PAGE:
Louisiana Record

Monday, February 17, 2020

Republican fortunes are looking good in 2020 Louisiana, political science professor says

Campaigns & Elections

By Zeta Cross | Dec 18, 2019

Drgpearsoncrossphoto
Dr. G. Pearson Cross of the University of Louisiana at Lafayette | University of Louisiana at Lafayette

As 2020 approaches, things are looking very positive for Republicans in Louisiana, a political science professor said in a recent interview.

“President (Donald) Trump continues to be popular in Louisiana,” Pearson Cross, political science professor at LSU, told the Record.

“Assuming that the impeachment movement is derailed in the Senate, President Trump should win reelection easily in Louisiana, matching, if not exceeding, his 2016 vote totals,” Cross said.

In 2020 Congressional races in Louisiana, Republicans will continue to dominate, Cross predicted. 

"Republicans should easily hold all five seats in Congress, every district except District 2, which is a minority-majority district represented by Democrat Cedric Richmond,” he said.

In 2020, Republican Sen. Bill Cassidy is up for reelection, and so far, a good sign for Cassidy is that he has no announced Democratic challengers. 

“Cassidy seems set for an easy reelection campaign,” Cross said. “He will most likely exceed his 2014 totals, when he faced prominent Democratic Incumbent Mary Landrieu.” 

Even with the strong support of Trump, Republican Eddie Rispone was not able to knock Democrat John Bel Edwards out of the governor’s mansion in the 2019 election. However, Cross said, Edwards and Democrats will find passing legislation even tougher for Edwards in his second term, he said.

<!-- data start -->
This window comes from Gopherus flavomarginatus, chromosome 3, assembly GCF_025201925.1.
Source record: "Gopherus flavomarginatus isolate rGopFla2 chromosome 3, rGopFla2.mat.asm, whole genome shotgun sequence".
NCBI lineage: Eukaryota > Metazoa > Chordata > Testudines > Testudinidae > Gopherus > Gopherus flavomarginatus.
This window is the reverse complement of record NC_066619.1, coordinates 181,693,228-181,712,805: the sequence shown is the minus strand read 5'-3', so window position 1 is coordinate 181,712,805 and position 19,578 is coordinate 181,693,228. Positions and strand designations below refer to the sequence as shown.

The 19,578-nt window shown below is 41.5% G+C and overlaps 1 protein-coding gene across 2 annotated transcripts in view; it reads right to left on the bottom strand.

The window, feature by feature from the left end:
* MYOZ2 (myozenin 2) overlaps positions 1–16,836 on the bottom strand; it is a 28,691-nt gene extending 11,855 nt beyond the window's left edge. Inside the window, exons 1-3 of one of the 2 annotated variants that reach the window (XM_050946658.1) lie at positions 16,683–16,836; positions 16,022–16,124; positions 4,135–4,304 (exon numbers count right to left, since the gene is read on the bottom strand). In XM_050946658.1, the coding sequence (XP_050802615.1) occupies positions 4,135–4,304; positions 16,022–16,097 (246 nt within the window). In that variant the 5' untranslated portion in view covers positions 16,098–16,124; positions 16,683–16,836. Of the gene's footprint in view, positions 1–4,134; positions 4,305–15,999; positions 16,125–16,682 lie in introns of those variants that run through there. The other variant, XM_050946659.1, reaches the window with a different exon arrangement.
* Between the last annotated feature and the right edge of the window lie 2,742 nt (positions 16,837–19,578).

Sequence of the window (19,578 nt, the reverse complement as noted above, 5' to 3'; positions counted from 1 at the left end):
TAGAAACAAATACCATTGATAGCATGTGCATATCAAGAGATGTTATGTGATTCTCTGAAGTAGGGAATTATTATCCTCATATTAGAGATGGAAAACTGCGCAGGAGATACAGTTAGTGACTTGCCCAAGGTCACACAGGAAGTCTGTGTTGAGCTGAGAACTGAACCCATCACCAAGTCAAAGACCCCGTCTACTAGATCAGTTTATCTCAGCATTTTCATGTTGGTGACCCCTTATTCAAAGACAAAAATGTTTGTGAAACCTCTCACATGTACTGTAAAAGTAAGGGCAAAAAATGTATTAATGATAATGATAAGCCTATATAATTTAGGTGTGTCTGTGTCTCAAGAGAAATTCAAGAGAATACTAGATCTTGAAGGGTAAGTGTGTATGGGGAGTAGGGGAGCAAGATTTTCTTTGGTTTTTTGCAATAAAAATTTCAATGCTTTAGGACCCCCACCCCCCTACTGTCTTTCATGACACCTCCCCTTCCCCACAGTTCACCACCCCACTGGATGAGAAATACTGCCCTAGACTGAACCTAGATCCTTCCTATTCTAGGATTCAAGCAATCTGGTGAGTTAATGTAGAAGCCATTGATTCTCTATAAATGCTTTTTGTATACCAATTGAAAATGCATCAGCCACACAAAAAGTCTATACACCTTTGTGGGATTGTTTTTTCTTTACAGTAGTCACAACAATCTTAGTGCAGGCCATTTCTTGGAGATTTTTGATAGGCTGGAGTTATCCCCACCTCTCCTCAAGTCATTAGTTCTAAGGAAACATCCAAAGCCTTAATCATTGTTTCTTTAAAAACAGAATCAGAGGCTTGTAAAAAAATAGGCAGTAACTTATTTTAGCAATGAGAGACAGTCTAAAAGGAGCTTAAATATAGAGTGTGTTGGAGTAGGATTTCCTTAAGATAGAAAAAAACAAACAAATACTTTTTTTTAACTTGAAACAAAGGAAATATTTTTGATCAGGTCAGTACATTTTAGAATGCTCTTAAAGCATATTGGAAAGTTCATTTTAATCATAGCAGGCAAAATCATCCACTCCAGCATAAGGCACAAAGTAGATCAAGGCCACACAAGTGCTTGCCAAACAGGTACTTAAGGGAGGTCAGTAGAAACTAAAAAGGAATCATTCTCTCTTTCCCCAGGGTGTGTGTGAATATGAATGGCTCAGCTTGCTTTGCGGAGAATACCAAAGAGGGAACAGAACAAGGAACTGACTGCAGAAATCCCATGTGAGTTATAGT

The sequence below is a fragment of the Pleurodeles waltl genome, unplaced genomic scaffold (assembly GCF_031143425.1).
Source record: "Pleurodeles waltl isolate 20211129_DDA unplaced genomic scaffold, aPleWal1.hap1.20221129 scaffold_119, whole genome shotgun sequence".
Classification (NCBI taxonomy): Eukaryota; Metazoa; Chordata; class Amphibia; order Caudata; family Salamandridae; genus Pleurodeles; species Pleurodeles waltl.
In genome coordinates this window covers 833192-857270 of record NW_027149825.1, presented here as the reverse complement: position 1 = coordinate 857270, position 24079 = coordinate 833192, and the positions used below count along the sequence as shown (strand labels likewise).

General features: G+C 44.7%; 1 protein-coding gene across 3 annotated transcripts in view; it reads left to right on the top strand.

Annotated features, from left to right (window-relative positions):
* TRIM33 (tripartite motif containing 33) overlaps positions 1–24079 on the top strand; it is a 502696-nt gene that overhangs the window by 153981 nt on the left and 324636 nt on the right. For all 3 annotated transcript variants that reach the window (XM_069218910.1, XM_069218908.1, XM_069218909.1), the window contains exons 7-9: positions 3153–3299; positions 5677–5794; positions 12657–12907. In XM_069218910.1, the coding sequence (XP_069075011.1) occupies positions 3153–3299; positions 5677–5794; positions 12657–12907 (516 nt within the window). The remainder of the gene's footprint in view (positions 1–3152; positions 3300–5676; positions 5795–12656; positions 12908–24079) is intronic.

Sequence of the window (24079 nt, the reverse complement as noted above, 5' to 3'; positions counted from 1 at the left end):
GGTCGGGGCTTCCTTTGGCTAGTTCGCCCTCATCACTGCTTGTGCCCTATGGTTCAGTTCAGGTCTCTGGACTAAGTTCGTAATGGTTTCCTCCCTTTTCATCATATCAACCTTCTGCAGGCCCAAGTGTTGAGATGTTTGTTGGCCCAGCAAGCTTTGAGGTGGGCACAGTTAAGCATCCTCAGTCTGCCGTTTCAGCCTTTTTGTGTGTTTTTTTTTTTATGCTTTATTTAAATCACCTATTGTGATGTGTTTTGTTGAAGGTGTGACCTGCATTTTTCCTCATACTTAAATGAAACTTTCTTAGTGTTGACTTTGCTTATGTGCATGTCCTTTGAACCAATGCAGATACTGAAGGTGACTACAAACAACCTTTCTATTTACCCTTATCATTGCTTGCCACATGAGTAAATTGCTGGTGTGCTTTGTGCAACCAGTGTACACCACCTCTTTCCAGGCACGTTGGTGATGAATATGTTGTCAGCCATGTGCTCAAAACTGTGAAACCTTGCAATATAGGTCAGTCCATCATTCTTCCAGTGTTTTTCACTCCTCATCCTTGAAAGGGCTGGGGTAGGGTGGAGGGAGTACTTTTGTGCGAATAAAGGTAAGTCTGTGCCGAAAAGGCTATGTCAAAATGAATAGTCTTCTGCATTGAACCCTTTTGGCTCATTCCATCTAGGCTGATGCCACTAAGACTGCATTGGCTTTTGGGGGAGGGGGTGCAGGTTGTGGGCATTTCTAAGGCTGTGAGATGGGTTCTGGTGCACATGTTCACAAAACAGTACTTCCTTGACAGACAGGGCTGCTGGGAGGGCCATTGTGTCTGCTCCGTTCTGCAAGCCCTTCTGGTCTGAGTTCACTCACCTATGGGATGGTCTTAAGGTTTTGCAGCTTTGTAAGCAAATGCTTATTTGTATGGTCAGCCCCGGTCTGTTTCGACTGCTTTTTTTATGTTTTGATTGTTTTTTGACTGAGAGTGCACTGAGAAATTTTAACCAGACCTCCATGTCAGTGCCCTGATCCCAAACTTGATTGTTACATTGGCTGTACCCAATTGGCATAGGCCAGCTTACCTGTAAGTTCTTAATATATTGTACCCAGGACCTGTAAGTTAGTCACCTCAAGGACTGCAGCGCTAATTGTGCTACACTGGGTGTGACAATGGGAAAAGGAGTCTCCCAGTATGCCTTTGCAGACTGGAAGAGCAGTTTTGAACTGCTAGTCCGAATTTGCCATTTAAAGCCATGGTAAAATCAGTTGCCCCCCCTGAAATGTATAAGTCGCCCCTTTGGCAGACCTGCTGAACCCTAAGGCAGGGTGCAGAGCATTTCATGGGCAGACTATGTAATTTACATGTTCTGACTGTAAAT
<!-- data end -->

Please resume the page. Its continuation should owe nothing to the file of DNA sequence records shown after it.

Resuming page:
Newly elected Republican state legislators tend to be more staunchly conservative than their predecessors, he said, meaning Edwards' campaign promise to get an increase in the Louisiana minimum wage passed--a move that the Louisiana GOP opposes--will be more difficult.

Edwards faces a supermajority of Republicans in the state Senate. In the House, Republicans are only two votes short of a supermajority. This means that Republicans have enough votes in the Senate and are only two short in the House to override potential vetoes from Edwards. With so many Republicans in the legislature, the state GOP now has the voting power to act on some budget and tax reforms without input from Democrats. 

Looking ahead to 2021, however, Republicans may find a hurdle. 

“The only rough spot for Republicans might be in terms of redistricting,” Cross said.

Once the 2020 Census is completed, the Legislature has the task of redrawing the districts from which state representatives and senators, as well as congressmen and utility regulators, are elected. Out of the gate in 2020, Republicans have vowed to make tort reform legislation a priority. The question is, will pro-trial-lawyer Republicans break ranks with the majority over how to change and streamline Louisiana's legal system? 

People will be watching to see if the pro-trial-lawyer Republicans will stick with the Republican majority or break ranks and wind up compromising with Democrats in the creation of a more Democratic-friendly redistricting plan, Cross said.

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